I don't know what it is about the State Police in Henry County, but I can't count the number of times I've read about traffic stops resulting in finding hundreds of pounds of pot or cocaine. It's almost bizarre. I wish I had the capability to find out just what the number of busts and amount of drug found by traffic stops along I-80, and always, it seems, in Henry County.
Why this is, I don't know, but the state troopers in that area seem to have an almost supernatural instinct for finding drug runners. They've found huge amounts of dope in motor homes, trucks, and cars and the number of these busts is remarkable. Henry County has only 27 miles of I-80, but it's got to be one of the most dangerous stretches of road in the country for dope smugglers.
Not surprisingly, they've done it again.
A complaint has been filed against Charles Ray McSwain, Winona McSwain and Justin Delvis Morgan, ages and addresses unavailable, in U.S. District Court, Rock Island for suspicion of possession with intent to distribute more than 100 kilograms of marijuana.Two things jump out at me in this.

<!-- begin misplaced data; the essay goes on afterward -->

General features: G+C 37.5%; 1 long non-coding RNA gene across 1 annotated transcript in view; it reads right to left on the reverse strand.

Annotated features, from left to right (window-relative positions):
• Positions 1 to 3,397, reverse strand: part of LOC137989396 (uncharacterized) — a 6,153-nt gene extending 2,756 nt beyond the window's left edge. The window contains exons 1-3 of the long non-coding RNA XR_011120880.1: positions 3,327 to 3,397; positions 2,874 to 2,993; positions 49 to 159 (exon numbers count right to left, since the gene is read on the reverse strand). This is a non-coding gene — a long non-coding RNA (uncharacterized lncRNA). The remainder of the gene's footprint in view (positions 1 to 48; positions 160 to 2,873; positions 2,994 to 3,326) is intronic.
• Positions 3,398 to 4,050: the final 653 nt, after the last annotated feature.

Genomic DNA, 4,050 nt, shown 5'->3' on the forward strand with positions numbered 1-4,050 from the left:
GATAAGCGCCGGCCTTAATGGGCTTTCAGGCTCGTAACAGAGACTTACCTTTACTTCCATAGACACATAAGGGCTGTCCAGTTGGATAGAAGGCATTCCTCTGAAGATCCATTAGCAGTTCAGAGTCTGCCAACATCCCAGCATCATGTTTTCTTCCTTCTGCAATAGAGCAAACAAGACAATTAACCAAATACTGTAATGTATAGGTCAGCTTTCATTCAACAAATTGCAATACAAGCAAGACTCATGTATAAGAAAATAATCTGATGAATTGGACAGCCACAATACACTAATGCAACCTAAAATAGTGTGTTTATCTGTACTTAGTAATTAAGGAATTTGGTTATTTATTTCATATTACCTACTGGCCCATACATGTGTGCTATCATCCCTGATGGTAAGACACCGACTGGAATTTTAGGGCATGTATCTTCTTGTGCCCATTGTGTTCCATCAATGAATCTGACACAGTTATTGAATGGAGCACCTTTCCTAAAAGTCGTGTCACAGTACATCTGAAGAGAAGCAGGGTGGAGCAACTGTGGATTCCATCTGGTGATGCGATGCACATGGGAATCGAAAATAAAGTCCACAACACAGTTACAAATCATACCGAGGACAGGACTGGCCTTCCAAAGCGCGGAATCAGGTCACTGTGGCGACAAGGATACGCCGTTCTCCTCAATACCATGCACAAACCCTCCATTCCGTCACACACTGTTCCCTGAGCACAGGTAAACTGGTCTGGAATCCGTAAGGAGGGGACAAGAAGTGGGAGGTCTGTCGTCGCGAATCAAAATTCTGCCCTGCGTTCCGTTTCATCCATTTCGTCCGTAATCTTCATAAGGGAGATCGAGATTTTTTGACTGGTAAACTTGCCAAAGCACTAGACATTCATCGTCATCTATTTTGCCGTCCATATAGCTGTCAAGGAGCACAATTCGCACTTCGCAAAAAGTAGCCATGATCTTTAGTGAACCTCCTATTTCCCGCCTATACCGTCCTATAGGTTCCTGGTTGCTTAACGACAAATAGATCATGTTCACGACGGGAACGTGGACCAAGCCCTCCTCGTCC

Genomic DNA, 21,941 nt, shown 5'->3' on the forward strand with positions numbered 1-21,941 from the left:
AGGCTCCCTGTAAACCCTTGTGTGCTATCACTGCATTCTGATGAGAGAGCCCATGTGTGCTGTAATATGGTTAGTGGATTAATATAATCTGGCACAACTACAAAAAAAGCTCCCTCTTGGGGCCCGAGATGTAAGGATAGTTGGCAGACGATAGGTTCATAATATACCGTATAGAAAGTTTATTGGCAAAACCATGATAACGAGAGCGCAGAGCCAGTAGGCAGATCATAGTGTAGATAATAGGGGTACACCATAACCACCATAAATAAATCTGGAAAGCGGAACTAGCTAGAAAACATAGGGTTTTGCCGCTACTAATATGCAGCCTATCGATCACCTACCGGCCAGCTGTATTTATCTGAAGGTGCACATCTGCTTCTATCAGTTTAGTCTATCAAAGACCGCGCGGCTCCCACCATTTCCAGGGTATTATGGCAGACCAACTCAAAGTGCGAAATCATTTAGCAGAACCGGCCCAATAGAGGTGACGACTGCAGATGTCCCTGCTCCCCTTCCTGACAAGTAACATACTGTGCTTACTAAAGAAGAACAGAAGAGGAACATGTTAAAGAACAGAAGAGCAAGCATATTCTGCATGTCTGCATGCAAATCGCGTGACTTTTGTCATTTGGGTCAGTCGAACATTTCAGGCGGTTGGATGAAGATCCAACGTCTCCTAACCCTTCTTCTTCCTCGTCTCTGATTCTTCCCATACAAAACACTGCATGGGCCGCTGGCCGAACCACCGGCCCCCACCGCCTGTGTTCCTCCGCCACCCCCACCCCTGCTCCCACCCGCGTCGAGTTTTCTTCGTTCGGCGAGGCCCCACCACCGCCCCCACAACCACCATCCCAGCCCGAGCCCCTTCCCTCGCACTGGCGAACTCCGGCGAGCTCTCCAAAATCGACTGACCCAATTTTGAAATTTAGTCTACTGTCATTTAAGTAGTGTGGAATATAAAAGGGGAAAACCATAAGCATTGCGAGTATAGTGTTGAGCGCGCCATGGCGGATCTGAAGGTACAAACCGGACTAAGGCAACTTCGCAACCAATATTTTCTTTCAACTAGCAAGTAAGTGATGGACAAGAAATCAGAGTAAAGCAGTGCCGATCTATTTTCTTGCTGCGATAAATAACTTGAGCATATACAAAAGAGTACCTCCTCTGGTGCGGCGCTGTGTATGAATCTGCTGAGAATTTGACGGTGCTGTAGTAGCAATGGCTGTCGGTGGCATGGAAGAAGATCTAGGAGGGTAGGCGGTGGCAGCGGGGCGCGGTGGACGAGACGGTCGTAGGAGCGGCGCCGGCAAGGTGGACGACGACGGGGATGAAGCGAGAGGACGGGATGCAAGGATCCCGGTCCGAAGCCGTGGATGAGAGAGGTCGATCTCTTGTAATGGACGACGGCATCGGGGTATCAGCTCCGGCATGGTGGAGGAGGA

The Illinois State Police stopped a GMC Yukon at about 2 p.m. Tuesday on eastbound I-80 just outside Geneseo for having an object hanging in the rearview mirror.
While the trooper was writing Mr. Morgan a ticket for not having a driver's license, Mr. McSwain said there was “600 pounds of marijuana" inside the SUV, according to the complaint filed by the Drug Enforcement Agency.
Officers found about 755 pounds of marijuana packaged in duffel bags and garbage bags, the complaint said.
Mr. McSwain told investigators he was supposed to pay Ms. McSwain and Mr. Morgan $1,400 for their help in transporting the drug across the country, the complaint states.
One is that the SUV was supposedly pulled over for having something hanging from the rear-view mirror? Wow! That seems like an awfully thin reason for a traffic stop. I didn't even realize that was illegal, and I certainly see hundreds of vehicles with stuff hanging from the mirror. This would suggest to me that these cops target certain vehicles for some reason and they wanted a reason to pull this one over.
Secondly, while one of the guys was getting ticketed for not having a driver's license, the other guy just casually tells the cop, "Oh, by the way, there's 600 lbs of pot in the truck." Sounds odd. But I'm sure the situation was a bit different. They probably were going to search the truck anyway and asked the guy if there was anything illegal inside and the guy figured the jig was up and told them about it.
I've always wondered, just how do the state cops manage this? It can't be just luck. They've got to be targetting certain vehicles or suspects it would seem. And why is it always in Henry County?